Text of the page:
Some products with a sustainability-focused positioning are cheaper than their conventional counterparts (most likely due to resource savings in the production process), but most are more expensive, sometimes by several hundred percent! Can this increase be justified by higher production costs or is it mostly an actual price premium to skim a higher willingness to pay for sustainable products?
For some products, such as fair-trade products, a higher price is an inherent component of the concept. After all, resource costs are supposed to be significantly higher in order to support the producers to lead a decent life. But is it really possible to justify a threefold price increase for an organic product solely on a cost basis?
These questions have implications for sustainability marketing: I can set a higher margin for more sustainable products to benefit from a LOHAS‘ higher willingness to pay OR I could refrain from doing so in order to increase both sales and impact of my product or service.
But not only the supply side should be interested in the answers to these questions. As a consumer, I ask myself if prices will eventually go down if the sales of green/fair products increase. If a price premium is the reason, they most likely won’t decrease considerably, but if economies of scale and learning curves play a role, then they should. There are of course some predictions to be made, depending on the development of products of the same category in the past. Also, products based on complex technology or infrastructure (photovoltaic, smart grid equipment) are likely to become cheaper over time. But for regional organic food no big savings are to be expected due to already developed production processes.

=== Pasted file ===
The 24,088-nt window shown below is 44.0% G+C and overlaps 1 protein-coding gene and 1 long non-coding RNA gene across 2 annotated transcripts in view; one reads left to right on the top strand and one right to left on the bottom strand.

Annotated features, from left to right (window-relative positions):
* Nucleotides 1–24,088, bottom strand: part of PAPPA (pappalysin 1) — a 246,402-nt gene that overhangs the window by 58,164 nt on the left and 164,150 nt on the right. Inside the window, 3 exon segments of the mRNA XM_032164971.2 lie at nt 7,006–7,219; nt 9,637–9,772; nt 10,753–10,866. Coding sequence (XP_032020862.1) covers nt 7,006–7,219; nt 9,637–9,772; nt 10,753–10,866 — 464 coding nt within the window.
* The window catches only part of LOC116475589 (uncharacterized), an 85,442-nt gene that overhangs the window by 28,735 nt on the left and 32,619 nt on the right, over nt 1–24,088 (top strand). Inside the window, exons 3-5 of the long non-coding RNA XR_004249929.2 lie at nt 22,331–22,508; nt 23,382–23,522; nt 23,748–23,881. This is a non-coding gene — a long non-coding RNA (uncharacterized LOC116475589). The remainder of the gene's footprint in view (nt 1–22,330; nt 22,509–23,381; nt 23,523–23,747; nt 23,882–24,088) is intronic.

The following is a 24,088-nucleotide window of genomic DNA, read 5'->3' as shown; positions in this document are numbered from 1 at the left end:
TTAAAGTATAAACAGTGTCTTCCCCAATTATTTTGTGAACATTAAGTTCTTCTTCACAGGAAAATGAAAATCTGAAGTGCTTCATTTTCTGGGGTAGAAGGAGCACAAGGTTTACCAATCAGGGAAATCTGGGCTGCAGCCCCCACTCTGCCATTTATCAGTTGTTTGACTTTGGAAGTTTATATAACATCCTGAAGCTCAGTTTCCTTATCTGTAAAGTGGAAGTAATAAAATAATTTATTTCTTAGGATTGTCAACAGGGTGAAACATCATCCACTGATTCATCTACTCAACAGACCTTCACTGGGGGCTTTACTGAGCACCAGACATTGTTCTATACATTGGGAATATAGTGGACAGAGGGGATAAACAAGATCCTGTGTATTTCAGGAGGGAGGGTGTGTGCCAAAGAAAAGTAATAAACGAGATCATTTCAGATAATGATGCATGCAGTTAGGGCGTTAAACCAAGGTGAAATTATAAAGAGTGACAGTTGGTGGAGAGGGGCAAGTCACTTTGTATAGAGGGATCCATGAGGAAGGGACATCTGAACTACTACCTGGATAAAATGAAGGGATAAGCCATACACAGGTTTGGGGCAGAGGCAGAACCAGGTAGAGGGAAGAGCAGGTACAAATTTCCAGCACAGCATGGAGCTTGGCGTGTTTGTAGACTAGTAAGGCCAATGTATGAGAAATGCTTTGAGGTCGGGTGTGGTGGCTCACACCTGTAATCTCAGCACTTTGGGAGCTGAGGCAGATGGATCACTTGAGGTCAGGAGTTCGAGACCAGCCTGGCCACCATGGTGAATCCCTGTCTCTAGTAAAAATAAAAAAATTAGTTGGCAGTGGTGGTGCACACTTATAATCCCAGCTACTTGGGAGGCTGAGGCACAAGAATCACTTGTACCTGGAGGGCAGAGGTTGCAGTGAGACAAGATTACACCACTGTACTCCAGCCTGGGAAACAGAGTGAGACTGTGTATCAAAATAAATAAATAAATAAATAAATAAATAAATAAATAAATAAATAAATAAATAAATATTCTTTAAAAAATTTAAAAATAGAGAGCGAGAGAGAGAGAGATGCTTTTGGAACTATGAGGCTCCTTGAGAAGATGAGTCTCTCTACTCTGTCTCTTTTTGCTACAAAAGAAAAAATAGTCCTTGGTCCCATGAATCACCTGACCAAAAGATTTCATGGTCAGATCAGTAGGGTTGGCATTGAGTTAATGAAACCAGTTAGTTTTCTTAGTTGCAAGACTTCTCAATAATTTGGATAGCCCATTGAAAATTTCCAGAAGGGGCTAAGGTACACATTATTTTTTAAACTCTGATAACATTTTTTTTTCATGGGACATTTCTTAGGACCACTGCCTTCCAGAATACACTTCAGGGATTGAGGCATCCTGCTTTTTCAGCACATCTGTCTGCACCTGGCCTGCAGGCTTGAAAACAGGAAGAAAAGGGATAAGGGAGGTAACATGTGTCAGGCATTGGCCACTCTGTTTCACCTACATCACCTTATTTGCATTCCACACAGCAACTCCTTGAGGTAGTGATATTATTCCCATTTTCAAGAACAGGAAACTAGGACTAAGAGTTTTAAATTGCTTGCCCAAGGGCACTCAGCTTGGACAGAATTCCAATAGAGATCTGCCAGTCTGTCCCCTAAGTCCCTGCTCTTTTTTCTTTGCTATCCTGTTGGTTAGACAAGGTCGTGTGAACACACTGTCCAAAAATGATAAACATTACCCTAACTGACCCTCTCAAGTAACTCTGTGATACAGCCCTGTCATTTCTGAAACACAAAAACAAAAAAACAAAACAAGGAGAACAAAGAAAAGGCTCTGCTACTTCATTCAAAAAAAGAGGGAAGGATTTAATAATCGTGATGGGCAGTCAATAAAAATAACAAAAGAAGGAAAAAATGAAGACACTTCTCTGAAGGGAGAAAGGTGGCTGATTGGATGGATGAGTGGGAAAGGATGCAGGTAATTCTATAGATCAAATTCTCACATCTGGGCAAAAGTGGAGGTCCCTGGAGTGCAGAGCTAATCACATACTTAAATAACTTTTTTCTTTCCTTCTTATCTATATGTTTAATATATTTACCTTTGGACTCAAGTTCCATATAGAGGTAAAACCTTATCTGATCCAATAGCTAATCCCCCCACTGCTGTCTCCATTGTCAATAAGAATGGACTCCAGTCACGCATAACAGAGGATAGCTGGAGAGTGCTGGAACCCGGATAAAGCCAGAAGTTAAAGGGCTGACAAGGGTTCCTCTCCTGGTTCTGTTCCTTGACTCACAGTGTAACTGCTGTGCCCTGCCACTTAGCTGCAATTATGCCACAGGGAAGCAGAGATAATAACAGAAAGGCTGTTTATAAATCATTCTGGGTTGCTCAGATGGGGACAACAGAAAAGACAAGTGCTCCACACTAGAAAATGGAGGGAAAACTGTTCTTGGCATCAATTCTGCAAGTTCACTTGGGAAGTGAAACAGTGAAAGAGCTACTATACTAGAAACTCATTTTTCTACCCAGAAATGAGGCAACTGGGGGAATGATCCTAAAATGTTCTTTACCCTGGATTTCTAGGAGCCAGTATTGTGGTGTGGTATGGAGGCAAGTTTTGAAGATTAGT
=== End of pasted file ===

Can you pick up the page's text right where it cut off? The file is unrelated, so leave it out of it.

In any case, if our economy is to shift towards more sustainable products, the price difference to unsustainable products has to be reduced or even made negative. Either the former have to become cheaper (preferably through a switch from value-based to cost-based pricing, subsidies can only be a short-term solution) or the latter have to become more expensive, e.g. through directed taxation. Only then will the majority of customers (i.e. without a particularly strong consciousness for sustainability) decide in favour of the “right” alternative.